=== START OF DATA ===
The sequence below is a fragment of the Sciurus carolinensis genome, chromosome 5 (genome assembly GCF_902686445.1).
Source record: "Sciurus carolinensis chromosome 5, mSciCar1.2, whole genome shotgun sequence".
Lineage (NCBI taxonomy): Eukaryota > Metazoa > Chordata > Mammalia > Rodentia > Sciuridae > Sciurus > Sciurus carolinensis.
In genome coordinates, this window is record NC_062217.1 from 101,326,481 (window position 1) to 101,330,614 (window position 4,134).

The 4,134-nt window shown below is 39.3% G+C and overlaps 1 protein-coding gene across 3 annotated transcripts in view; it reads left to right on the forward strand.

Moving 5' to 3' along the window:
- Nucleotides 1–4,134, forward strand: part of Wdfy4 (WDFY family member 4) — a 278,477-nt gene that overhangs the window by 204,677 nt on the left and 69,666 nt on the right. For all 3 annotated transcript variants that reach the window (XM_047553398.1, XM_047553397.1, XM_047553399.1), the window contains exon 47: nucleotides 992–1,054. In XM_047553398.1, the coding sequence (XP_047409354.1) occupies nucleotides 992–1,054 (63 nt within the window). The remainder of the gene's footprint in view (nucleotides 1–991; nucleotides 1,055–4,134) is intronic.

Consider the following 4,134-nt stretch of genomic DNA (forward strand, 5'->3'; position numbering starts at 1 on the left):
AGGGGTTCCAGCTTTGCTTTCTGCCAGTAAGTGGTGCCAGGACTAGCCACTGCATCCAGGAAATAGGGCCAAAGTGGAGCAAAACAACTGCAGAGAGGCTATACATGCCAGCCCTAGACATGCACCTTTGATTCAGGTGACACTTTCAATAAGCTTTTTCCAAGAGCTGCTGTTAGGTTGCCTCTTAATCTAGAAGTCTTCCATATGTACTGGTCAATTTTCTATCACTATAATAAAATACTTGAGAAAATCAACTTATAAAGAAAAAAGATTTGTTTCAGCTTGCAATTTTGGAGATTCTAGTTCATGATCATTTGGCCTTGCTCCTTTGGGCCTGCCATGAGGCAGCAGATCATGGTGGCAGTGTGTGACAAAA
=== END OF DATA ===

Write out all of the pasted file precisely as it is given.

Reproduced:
The sequence below is a fragment of the Sciurus carolinensis genome, chromosome 5 (genome assembly GCF_902686445.1).
Source record: "Sciurus carolinensis chromosome 5, mSciCar1.2, whole genome shotgun sequence".
Lineage (NCBI taxonomy): Eukaryota > Metazoa > Chordata > Mammalia > Rodentia > Sciuridae > Sciurus > Sciurus carolinensis.
In genome coordinates, this window is record NC_062217.1 from 101,326,481 (window position 1) to 101,330,614 (window position 4,134).

The 4,134-nt window shown below is 39.3% G+C and overlaps 1 protein-coding gene across 3 annotated transcripts in view; it reads left to right on the forward strand.

Moving 5' to 3' along the window:
- Nucleotides 1–4,134, forward strand: part of Wdfy4 (WDFY family member 4) — a 278,477-nt gene that overhangs the window by 204,677 nt on the left and 69,666 nt on the right. For all 3 annotated transcript variants that reach the window (XM_047553398.1, XM_047553397.1, XM_047553399.1), the window contains exon 47: nucleotides 992–1,054. In XM_047553398.1, the coding sequence (XP_047409354.1) occupies nucleotides 992–1,054 (63 nt within the window). The remainder of the gene's footprint in view (nucleotides 1–991; nucleotides 1,055–4,134) is intronic.

Consider the following 4,134-nt stretch of genomic DNA (forward strand, 5'->3'; position numbering starts at 1 on the left):
AGGGGTTCCAGCTTTGCTTTCTGCCAGTAAGTGGTGCCAGGACTAGCCACTGCATCCAGGAAATAGGGCCAAAGTGGAGCAAAACAACTGCAGAGAGGCTATACATGCCAGCCCTAGACATGCACCTTTGATTCAGGTGACACTTTCAATAAGCTTTTTCCAAGAGCTGCTGTTAGGTTGCCTCTTAATCTAGAAGTCTTCCATATGTACTGGTCAATTTTCTATCACTATAATAAAATACTTGAGAAAATCAACTTATAAAGAAAAAAGATTTGTTTCAGCTTGCAATTTTGGAGATTCTAGTTCATGATCATTTGGCCTTGCTCCTTTGGGCCTGCCATGAGGCAGCAGATCATGGTGGCAGTGTGTGACAAAA